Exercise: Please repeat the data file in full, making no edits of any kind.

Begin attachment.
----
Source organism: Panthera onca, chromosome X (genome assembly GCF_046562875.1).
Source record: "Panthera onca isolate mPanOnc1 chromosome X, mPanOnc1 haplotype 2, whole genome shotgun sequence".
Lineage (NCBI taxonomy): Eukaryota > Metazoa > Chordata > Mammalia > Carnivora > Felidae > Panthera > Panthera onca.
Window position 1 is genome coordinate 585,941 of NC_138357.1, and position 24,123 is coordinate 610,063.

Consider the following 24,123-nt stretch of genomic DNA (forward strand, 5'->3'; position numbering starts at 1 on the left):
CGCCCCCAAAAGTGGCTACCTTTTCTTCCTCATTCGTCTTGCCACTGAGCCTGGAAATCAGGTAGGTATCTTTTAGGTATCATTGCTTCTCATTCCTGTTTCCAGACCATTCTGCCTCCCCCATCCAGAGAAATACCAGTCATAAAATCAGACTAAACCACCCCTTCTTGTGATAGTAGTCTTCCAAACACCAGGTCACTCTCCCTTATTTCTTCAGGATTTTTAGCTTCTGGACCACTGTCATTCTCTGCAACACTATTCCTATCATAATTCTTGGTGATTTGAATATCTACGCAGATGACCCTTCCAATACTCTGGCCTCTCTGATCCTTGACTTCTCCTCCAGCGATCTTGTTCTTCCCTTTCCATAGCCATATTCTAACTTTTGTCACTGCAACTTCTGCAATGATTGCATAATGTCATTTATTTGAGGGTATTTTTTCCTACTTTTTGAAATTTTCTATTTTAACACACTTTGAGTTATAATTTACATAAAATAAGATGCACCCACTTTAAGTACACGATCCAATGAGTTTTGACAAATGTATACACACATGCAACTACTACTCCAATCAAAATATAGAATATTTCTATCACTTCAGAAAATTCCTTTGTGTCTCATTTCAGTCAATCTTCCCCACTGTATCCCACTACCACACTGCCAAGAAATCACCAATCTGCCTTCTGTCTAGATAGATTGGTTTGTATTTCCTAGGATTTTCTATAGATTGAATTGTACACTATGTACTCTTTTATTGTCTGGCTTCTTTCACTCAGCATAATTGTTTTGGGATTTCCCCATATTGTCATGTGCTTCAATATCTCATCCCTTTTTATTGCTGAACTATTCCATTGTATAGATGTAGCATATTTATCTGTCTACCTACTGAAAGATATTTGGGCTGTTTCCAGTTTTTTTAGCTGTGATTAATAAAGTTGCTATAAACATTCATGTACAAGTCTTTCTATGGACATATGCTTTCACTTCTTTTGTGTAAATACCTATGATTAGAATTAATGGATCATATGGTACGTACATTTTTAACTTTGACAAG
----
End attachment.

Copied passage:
Source organism: Panthera onca, chromosome X (genome assembly GCF_046562875.1).
Source record: "Panthera onca isolate mPanOnc1 chromosome X, mPanOnc1 haplotype 2, whole genome shotgun sequence".
Lineage (NCBI taxonomy): Eukaryota > Metazoa > Chordata > Mammalia > Carnivora > Felidae > Panthera > Panthera onca.
Window position 1 is genome coordinate 585,941 of NC_138357.1, and position 24,123 is coordinate 610,063.

Consider the following 24,123-nt stretch of genomic DNA (forward strand, 5'->3'; position numbering starts at 1 on the left):
CGCCCCCAAAAGTGGCTACCTTTTCTTCCTCATTCGTCTTGCCACTGAGCCTGGAAATCAGGTAGGTATCTTTTAGGTATCATTGCTTCTCATTCCTGTTTCCAGACCATTCTGCCTCCCCCATCCAGAGAAATACCAGTCATAAAATCAGACTAAACCACCCCTTCTTGTGATAGTAGTCTTCCAAACACCAGGTCACTCTCCCTTATTTCTTCAGGATTTTTAGCTTCTGGACCACTGTCATTCTCTGCAACACTATTCCTATCATAATTCTTGGTGATTTGAATATCTACGCAGATGACCCTTCCAATACTCTGGCCTCTCTGATCCTTGACTTCTCCTCCAGCGATCTTGTTCTTCCCTTTCCATAGCCATATTCTAACTTTTGTCACTGCAACTTCTGCAATGATTGCATAATGTCATTTATTTGAGGGTATTTTTTCCTACTTTTTGAAATTTTCTATTTTAACACACTTTGAGTTATAATTTACATAAAATAAGATGCACCCACTTTAAGTACACGATCCAATGAGTTTTGACAAATGTATACACACATGCAACTACTACTCCAATCAAAATATAGAATATTTCTATCACTTCAGAAAATTCCTTTGTGTCTCATTTCAGTCAATCTTCCCCACTGTATCCCACTACCACACTGCCAAGAAATCACCAATCTGCCTTCTGTCTAGATAGATTGGTTTGTATTTCCTAGGATTTTCTATAGATTGAATTGTACACTATGTACTCTTTTATTGTCTGGCTTCTTTCACTCAGCATAATTGTTTTGGGATTTCCCCATATTGTCATGTGCTTCAATATCTCATCCCTTTTTATTGCTGAACTATTCCATTGTATAGATGTAGCATATTTATCTGTCTACCTACTGAAAGATATTTGGGCTGTTTCCAGTTTTTTTAGCTGTGATTAATAAAGTTGCTATAAACATTCATGTACAAGTCTTTCTATGGACATATGCTTTCACTTCTTTTGTGTAAATACCTATGATTAGAATTAATGGATCATATGGTACGTACATTTTTAACTTTGACAAG